In addition, the removal of the sanctions will bring Iran billions of dollars in revenue as early as 2016 – a sum big enough not only to stabilize its failing economy, keep the Revolutionary Guards at bay and perpetuate the Islamic regime (against the wishes of the West), but also to fund terror and press on with their aspirations for regional hegemony. This is a grave concern not only for Israel, but for Saudi Arabia, Egypt and Jordan, too.
A gentlemen’s agreement?
Could a better agreement have been achieved? Possibly. But the problem with the Vienna accord, just like other treaties to curb nuclear proliferation, is that it depends, at the end of the day, on the goodwill of the Iranian leadership and, even more so, on the deterrence power of the West.
The agreement is based on trust. The Western powers believe that if Iran signed the deal it will either abide by it or openly declare it void. That’s not the way of the Middle East. It proved ineffectual vis-à-vis North Korea as well. True, the Iranian regime is more sensitive to sanctions, but once they’ve been removed it will be ten times more difficult to renew them.
Would no deal have been better? It wouldn’t have worked either. The sanctions would have remained in place, but Iran would have still been able to accumulate uranium, develop new centrifuges and build warheads, and break out the minute Khamenei had put his mind to it. The agreement, thus, is the lesser of two evils: At the very least, it delays Iran’s nuclear armament by a few years – and that, it should be noted, is exactly what Israel wanted to achieve a few years ago by launching a military strike.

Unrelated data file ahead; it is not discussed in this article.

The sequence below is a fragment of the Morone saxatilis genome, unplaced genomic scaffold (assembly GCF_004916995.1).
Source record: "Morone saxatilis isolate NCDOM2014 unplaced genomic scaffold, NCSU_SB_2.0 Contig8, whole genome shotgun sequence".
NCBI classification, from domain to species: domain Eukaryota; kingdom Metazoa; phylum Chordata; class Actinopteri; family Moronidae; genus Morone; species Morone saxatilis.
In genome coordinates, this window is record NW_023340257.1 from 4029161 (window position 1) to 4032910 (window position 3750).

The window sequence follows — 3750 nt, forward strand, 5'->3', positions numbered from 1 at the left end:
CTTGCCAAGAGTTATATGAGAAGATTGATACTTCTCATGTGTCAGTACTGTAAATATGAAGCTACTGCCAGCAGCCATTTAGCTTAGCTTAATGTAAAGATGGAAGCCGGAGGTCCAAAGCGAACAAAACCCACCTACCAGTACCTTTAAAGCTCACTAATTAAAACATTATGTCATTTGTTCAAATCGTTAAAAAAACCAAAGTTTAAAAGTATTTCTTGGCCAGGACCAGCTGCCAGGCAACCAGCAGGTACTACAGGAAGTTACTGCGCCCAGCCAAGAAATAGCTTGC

Therefore, there’s no use crying over spilled milk and pointing fingers. What we need now is a clear operative plan that takes into account the possibility that Iran hasn’t given up on trying to get the bomb. That’s why we need to keep the pressure on Iran, and opt for a military strike if Iran goes nuclear; and if one day it comes to pass that Iran has a nuclear arsenal, Israel would have to create an effective deterrence and abandon its long-held nuclear ambiguity policy.
To this end, Israel will need to do the following:
- Improve the relationships with the Obama administration and other Western governments. Netanyahu’s rallying with the Republicans in Congress won’t hinder the implementation of the agreement, and will only abet the hostility of the White House. Israel has no time to wait until Obama stands down;
- Reach understandings with the American administration about what counts as violations of the deal, and what sanctions it would entail;
- Beef up intelligence gathering on Iran to minimize the risk of a strategic surprise;
- Improve Israel’s defense against missiles, as well as aerial and naval attacks;
- Prepare for a potential pre-emptive strike on Iran’s nuclear facilities and on Hezbollah and save it for when it is clear without a shadow of a doubt that Iran is moving towards getting the bomb. Hezbollah will need to be attacked at the same time because it’s clear that it will take a proactive role in any conflict between Israel and Iran.